George Jacob Holyoake was mainly self-educated and a vigorous campaigner for secularism and freethought during the 19th century. He wrote 160 books and pamphlets and edited several magazines, including The Movement and The Reasoner. Holyoake was the last person in England to be imprisoned on a charge of atheism, for saying at a public lecture in Cheltenham in 1842 (at a time of economic hardship): “If I could have my way, I would place the deity on half pay as the Government of this country did its subaltern officers.”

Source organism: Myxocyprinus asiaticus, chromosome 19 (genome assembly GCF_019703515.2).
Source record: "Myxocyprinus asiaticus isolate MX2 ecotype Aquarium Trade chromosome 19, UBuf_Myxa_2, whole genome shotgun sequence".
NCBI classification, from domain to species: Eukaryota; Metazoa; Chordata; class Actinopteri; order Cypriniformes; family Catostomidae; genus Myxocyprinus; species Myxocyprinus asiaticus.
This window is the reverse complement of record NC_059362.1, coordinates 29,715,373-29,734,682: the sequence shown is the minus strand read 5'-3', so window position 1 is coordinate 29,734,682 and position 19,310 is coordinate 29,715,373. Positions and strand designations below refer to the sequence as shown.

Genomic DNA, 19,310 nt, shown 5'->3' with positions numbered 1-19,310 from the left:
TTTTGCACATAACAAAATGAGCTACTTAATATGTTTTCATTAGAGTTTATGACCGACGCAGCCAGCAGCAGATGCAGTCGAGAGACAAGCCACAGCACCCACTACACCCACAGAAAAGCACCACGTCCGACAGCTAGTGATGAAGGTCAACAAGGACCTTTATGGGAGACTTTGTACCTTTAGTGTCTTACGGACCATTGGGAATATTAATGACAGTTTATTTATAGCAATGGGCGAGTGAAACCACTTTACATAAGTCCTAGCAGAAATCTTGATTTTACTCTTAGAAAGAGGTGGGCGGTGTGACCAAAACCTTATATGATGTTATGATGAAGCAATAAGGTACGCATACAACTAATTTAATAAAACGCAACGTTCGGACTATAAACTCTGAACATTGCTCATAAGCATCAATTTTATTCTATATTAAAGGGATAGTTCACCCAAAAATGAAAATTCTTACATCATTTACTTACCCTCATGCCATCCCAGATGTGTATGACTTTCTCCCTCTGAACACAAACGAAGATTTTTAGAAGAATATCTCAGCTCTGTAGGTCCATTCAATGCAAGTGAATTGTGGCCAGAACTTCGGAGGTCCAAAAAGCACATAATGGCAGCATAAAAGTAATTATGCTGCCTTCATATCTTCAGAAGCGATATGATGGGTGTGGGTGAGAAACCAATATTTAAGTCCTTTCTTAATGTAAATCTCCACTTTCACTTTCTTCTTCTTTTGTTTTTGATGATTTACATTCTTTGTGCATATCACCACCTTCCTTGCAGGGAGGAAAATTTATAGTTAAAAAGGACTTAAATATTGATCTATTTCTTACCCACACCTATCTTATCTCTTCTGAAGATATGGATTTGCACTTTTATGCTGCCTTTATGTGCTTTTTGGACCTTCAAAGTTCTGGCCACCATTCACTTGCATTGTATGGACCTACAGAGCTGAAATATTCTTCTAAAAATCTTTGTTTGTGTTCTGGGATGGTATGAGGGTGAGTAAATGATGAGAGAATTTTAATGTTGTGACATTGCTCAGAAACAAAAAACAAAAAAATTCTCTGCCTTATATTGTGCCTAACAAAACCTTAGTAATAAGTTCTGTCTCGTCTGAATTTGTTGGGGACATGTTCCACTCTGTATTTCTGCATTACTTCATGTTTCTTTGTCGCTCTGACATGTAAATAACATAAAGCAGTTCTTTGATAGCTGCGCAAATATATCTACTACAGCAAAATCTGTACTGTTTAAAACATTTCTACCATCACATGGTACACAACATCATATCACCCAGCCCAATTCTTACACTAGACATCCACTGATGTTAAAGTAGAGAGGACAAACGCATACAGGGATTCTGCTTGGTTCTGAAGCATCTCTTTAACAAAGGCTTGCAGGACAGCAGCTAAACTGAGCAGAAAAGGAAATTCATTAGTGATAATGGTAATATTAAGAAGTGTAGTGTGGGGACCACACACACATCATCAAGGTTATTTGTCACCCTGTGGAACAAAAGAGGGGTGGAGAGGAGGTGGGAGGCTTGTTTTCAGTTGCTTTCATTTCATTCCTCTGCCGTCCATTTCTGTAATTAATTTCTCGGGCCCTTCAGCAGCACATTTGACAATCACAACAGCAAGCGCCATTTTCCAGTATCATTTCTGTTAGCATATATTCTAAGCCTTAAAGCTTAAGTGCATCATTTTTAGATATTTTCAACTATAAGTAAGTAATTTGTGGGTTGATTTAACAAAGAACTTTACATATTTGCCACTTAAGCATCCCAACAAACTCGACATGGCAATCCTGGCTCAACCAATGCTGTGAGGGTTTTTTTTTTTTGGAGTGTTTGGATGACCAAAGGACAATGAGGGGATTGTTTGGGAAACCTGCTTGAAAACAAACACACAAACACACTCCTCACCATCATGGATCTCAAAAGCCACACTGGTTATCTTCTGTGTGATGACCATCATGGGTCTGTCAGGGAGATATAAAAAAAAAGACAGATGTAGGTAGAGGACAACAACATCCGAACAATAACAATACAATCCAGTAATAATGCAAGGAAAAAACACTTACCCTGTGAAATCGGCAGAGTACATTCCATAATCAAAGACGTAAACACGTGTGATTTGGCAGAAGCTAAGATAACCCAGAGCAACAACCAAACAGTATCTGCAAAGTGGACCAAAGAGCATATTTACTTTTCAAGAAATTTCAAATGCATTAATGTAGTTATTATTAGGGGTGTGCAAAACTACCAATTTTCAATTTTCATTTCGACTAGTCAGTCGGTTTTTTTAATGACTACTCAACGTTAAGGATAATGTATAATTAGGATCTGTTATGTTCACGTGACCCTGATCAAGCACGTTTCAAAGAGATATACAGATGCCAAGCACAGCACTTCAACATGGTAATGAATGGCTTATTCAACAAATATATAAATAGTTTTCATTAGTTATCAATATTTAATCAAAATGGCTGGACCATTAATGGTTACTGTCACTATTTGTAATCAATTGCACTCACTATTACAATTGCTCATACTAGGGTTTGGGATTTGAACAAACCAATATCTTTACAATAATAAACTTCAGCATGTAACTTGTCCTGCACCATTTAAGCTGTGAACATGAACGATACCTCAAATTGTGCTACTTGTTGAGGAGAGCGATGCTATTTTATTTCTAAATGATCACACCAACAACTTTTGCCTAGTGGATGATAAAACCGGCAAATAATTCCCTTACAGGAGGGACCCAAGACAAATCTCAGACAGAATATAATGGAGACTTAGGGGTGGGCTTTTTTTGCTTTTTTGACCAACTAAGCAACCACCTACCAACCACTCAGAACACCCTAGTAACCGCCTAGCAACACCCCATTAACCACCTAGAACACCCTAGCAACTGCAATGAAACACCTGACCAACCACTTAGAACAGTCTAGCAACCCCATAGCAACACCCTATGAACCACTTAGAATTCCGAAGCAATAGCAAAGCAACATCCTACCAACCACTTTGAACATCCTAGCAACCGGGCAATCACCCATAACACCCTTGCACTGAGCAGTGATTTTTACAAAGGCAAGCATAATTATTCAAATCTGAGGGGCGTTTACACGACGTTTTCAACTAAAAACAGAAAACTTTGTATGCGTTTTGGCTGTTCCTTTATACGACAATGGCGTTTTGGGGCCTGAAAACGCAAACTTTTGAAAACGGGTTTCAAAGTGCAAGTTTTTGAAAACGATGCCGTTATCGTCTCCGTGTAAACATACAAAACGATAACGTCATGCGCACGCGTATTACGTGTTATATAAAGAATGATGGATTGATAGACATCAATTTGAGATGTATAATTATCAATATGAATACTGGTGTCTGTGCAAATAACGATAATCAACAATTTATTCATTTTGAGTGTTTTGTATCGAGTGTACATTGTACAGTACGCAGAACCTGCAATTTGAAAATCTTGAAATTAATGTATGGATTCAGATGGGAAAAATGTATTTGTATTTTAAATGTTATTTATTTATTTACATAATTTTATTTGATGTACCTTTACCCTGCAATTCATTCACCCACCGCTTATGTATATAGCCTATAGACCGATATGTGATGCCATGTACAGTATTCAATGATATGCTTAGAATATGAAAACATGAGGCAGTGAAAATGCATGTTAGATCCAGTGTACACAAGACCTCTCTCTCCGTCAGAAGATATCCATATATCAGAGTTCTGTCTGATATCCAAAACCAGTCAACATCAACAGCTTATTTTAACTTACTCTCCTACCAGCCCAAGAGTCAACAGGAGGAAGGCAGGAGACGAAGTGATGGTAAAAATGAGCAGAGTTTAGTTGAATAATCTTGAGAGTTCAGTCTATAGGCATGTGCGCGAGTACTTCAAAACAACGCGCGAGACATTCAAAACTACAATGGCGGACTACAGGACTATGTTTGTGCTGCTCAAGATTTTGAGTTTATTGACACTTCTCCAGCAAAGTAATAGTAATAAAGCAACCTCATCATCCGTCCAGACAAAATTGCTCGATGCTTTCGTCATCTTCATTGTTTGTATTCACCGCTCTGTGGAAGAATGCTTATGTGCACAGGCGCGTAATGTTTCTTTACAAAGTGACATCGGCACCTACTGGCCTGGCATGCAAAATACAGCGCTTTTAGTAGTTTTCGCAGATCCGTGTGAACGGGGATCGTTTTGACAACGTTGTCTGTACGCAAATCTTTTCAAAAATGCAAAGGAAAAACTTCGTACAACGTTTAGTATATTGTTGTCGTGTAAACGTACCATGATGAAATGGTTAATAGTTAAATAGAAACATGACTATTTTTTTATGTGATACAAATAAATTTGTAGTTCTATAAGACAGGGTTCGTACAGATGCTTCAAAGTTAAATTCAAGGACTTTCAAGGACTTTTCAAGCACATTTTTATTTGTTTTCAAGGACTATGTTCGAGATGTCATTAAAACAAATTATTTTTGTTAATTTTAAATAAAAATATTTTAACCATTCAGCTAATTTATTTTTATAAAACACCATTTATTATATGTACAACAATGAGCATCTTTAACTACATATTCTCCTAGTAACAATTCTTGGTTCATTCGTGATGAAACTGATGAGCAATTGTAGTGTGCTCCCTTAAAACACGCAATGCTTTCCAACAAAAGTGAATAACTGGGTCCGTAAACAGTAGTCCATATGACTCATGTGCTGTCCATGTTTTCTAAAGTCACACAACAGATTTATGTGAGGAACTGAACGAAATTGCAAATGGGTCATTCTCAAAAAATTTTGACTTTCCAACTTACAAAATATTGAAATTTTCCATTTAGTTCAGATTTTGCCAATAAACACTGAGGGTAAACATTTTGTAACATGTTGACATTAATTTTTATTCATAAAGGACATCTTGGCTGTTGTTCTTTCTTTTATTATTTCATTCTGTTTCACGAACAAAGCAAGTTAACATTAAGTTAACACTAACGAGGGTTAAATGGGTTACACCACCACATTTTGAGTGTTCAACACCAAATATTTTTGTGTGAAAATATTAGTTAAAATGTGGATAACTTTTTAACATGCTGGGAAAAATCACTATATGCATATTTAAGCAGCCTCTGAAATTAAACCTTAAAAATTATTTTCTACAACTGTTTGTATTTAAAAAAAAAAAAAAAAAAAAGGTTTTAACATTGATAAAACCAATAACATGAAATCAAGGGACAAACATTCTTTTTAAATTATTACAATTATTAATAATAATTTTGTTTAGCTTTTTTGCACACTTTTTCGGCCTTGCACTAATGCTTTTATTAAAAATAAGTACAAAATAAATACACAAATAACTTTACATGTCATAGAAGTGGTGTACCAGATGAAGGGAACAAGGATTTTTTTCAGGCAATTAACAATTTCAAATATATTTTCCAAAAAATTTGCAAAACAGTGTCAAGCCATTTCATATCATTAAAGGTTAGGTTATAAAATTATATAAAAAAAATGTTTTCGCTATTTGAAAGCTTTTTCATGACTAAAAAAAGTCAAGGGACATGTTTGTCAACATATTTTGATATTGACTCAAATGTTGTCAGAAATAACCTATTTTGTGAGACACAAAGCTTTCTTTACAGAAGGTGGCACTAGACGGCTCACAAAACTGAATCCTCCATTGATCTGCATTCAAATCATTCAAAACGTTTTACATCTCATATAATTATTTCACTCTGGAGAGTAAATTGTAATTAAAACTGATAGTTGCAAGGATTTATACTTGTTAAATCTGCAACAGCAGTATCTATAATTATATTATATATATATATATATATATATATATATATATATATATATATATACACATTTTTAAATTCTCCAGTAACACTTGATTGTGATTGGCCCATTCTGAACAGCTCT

It was Holyoake who suggested the term `secularism’ and organised the early Secular Societies, becoming Vice-President of the National Secular Society. Bradlaugh was preferred as President because he was a much more eloquent speaker. He campaigned with Bradlaugh for secular affirmations. Some of the other causes Holyoake championed were a free press, the rights of women and the liberation of oppressed nationalities.
In 1899 he presided at the inaugural meeting of the Rational Press Association which went on to publish books such as the cheap reprints of The History of Science series and The Thinker’s Library, in order to undermine religious superstition and help the spread of rational principles.